Commenting on the Indian Government’s move to ask United States to discontinue commercial activities in its embassy premises in Delhi, External Affairs Minister Salman Khurshid on Wednesday said the dignity of Indian diplomats should be accepted and preserved by all countries.
“Our position is clear. She (Devyani Khobragade) is an Indian diplomat and the face of Indian diplomacy in the U.S among others. We expect a friendly country like the U.S. to do what a friendly country does. If there is a problem about their internal processes and their laws, we are willing to help. We must together find a solution,” said Khurshid here today.
“But the bottom line is that the dignity of our diplomatic service has to be accepted and preserved by all our friends,” he added.
“The matter is sub-judice in the United States and we are communicating with them every day. They are giving us their point of view and we are giving them ours. We hope for a convergence between these two points of views,” he said.
Earlier today, New Delhi asked the U.S. Embassy to stop commercial activities undertaken under the aegis of the American Community Support Association (ACSA), including the restaurant, bar, video club, bowling alley, swimming pool, sports field, beauty parlour and gym.
Official sources said the United States has also been asked to provide the tax returns filed by it with Indian authorities for commercial activities, which are afforded through ACSA to non-diplomatic persons, including private American citizens and their families.
Indian authorities have cited the provision of such commercial facilities to non-diplomats as a violation of Article 41(3) of the Vienna Convention on Diplomatic Relations 1961
On Monday, India had firmly told the United States that there cannot be business as usual between the two countries till the case of Indian diplomat Devyani Khobragade is resolved. Foreign Secretary Sujatha Singh is said to have conveyed this to U.S. Ambassador to India Nancy Powell when both met at Singh’s South Block office in New Delhi.
Khobragade’s lawyer, Daniel Arshack, has according to a foreign news agency report, sought the postponement of proceedings in the visa fraud case that has created tension between the United States and India, citing the need to continue "meaningful discussions" with the prosecution.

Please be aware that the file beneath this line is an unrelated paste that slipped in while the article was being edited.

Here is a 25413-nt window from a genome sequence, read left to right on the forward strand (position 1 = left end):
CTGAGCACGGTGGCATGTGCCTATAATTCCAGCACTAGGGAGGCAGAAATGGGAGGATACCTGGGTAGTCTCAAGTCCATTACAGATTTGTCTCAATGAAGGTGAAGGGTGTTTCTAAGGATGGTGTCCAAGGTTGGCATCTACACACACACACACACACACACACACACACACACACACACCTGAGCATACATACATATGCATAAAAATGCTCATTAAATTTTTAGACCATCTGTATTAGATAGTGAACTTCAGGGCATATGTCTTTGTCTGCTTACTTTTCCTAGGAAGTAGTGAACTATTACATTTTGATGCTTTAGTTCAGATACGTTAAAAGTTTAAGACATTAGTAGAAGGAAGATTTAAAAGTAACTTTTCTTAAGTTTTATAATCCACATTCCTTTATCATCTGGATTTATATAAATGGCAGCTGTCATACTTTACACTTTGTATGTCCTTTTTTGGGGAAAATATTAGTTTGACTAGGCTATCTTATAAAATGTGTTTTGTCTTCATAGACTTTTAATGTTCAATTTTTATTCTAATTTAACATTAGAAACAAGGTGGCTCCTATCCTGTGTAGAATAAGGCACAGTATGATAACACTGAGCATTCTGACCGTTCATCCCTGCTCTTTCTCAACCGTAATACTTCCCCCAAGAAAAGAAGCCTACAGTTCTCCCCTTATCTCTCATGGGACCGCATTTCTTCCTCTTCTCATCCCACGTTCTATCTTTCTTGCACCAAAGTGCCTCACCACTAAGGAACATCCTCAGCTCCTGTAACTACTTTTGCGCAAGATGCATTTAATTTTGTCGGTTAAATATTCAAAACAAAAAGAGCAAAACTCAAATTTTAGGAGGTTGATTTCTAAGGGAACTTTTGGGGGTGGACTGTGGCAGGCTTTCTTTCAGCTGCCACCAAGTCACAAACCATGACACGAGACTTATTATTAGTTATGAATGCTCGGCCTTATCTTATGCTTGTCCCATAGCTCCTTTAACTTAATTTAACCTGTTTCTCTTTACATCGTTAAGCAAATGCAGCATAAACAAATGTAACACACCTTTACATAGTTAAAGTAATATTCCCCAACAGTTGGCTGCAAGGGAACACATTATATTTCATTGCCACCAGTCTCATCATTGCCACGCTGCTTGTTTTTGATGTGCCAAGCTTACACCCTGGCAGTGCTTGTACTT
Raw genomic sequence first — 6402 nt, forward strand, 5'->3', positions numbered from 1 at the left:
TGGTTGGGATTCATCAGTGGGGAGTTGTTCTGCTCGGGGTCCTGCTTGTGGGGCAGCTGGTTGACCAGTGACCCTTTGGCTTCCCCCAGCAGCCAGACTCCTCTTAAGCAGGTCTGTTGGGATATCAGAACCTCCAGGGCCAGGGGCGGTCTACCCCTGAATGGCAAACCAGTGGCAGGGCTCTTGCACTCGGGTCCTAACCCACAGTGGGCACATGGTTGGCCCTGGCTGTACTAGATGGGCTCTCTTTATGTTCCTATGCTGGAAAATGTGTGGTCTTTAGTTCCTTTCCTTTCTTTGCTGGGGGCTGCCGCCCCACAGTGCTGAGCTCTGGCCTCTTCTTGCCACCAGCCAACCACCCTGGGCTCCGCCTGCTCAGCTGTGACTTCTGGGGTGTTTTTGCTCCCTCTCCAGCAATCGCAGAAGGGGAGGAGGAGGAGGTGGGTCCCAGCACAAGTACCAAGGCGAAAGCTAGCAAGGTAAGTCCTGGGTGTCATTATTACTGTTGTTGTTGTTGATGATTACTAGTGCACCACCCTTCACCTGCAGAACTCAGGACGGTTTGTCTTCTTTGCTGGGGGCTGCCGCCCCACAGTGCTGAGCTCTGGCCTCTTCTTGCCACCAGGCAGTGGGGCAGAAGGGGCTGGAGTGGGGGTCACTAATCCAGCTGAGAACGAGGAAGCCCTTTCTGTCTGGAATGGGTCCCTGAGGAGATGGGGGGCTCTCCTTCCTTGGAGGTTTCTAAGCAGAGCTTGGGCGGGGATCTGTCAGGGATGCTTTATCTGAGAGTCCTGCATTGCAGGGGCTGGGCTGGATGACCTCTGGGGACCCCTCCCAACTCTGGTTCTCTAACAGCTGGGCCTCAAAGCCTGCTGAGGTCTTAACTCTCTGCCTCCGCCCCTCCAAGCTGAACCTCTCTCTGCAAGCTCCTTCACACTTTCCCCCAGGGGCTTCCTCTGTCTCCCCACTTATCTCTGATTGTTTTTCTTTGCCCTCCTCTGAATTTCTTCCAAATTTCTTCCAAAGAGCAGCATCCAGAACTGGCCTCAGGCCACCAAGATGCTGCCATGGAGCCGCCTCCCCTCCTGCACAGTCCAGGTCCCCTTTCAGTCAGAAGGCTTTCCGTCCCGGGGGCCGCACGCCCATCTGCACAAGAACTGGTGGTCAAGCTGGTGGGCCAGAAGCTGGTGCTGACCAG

Arshack has forwarded a letter to a federal magistrate judge in New York requesting for an extension of the time by which the U.S. Government must file an indictment or commence a preliminary hearing.
Preet Bharara, the U.S. attorney in Manhattan, whose office is handling the case, however, said plea discussions can continue following the indictment in the case.
Khobragade, who was deputy consul-general in New York, was arrested on December 12 and charged with one count of visa fraud and one count of making false statements about how much she paid her housekeeper.
On the day of her arrest, she was strip-searched. The arresting authority, the US Marshals Service, said the strip search was a routine procedure imposed on any new arrestee at the federal courthouse.
Khobragade was released on USD 250,000 bail. In the aftermath of her arrest, India asked to transfer Khobragade to the United Nations. The case was adjourned until January 13 by which time the government must commence a preliminary hearing or file an indictment. Arshack has reportedly asked U.S. Magistrate Judge Sarah Netburn to extend the deadline by 30 days to February 12.
Meanwhile, State Department Spokeswoman Marie Harf had said India's application to transfer Khobragade’s accreditation to the Indian mission at the United Nations, which was made before Christmas, was still under review.
According to UN guidelines on diplomatic privileges and immunities, documents certifying diplomatic immunity, if approved, are usually issued by the US Mission to the United Nations within two weeks of the initial request.
India's action comes ahead of the 13th January deadline for the indictment in New York of Devyani Khobragade.